December 26, 2012

Hatteras Island Real Estate:
Important National Flood Insurance Program changes


Last July, Congress and the President approved the Biggert-Waters Flood Insurance Reform Act of 2012.  This legislation made numerous changes in the National Flood Insurance Program (NFIP).

These changes, which take effect on January 1, 2013, have the potential over time to significantly increase the cost of federal flood insurance.  The legislation and its implications can be fairly complex, so the operative caveat when you are finished reading this article is that you need to contact your insurance agent to understand how the revisions directly affect your personal insurance situation.

If your eyes glaze over and your head starts to ache when you read technical information, you are in good company.  With 64 pages to digest, even insurance professionals are scratching their heads trying to decipher the details and ramifications of the NFIP modifications that are taking place.

Let’s start to unravel this new legislation by looking at some historical aspects of the NFIP. In 1968, Congress passed the National Flood Insurance Act to promote protection against the perils of property losses due to flooding and to encourage sound land use by minimizing the exposure of properties to flood losses.

The National Flood Insurance Program has had a spotty record of collecting enough premiums to cover its losses.  In technical jargon, the program has been unsound on an actuarial basis. In recent years, the deficit has accelerated with losses of about $18 billion, mostly from Hurricane Katrina in 2005. This figure does not include the still undetermined losses from Super-storm Sandy.

A secondary issue is that since 2008 there has been no permanent long-term funding for the NFIP program. It has been kept alive by a series of stop-gap extensions. The new legislation includes a five-year reauthorization of the NFIP and reform measures to assure the financial solvency and sustainability of the program.

At this point, I think the easiest way to begin to understand the impacts of the legislation might be to look at the changes as they affect various property categories and provisions contained in the bill.

Pre-FIRM Properties

The first Flood Insurance Rate Maps (FIRM) were created in 1974. Properties constructed prior to 1974 are known as Pre-FIRM.  Many of these homes were built at ground level vs. being elevated. All of these properties currently enjoy subsidized flood insurance rates. Subsidized rates are rates that are below the actual cost of the risk being insured.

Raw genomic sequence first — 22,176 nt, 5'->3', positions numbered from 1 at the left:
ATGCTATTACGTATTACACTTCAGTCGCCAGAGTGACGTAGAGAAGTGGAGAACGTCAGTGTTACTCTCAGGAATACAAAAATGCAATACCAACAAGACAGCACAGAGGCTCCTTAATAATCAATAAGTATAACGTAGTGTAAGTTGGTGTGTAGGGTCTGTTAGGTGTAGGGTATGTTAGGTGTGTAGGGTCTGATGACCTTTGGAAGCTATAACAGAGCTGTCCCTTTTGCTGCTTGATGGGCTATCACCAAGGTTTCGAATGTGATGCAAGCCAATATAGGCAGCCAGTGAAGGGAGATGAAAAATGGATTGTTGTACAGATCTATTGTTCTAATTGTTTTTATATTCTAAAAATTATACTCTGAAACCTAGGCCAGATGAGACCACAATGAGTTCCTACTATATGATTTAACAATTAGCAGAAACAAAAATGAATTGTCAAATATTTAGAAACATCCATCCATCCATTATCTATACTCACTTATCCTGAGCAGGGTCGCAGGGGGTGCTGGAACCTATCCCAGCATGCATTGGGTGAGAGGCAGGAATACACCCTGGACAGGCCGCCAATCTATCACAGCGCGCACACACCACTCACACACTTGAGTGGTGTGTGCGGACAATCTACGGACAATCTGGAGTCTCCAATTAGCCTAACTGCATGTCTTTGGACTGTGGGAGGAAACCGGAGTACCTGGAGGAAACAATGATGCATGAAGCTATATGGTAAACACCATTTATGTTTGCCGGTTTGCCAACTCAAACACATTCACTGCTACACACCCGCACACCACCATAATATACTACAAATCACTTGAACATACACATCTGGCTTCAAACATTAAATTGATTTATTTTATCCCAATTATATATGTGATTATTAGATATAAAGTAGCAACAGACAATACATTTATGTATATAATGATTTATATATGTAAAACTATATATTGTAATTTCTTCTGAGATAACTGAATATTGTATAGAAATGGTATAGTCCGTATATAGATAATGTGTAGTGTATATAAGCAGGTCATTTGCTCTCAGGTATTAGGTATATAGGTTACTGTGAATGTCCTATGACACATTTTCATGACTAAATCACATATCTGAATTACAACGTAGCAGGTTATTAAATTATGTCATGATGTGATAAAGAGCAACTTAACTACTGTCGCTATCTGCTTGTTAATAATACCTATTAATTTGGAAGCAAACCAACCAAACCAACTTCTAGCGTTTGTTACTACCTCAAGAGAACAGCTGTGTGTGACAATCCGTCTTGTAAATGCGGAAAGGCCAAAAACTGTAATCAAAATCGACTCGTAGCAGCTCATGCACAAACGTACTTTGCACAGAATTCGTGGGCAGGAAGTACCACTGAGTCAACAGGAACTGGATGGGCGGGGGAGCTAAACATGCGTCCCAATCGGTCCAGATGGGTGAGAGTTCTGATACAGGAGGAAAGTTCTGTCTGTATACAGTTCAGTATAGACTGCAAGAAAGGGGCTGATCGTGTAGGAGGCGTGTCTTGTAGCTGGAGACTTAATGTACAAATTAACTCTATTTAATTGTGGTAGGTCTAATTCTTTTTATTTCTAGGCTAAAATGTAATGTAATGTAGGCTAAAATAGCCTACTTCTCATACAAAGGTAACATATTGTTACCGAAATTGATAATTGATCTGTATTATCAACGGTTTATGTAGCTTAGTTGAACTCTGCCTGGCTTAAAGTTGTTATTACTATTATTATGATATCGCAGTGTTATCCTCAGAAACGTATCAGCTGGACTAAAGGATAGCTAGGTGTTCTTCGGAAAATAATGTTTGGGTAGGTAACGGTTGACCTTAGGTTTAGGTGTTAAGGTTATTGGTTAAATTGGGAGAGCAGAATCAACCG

Beginning Jan.1, Pre-FIRM properties will lose their subsidies over the next four to five years. Their flood insurance rates will increase to the point where the cost of flood insurance equals the actuarial rate for the risk. The actuarial rate is the estimated cost associated with the true risk of loss for the property.

Primary Residences

The subsidized rates currently enjoyed by primary residences will remain in place. To be considered a primary residence, a building must be lived in by a policyholder or his or her spouse for 80 percent of the year.

Secondary Properties

At the risk of oversimplification, secondary properties could be defined as all properties that are not primary residences. This is the classification into which most of the vacation rental homes and commercial properties on Hatteras Island fall.

More specifically, secondary properties include rental properties, non-primary residences, second homes, severe repetitive loss properties, commercial properties, properties that have incurred flood damage exceeding their fair market value, and properties that have been substantially damaged or substantially improved in a cumulative amount exceeding 30 percent of fair market value.

Existing NFIP subsidies, i.e. discounted rates, for secondary properties will be reduced 25 percent per year with actuarial rates being phased in over four years.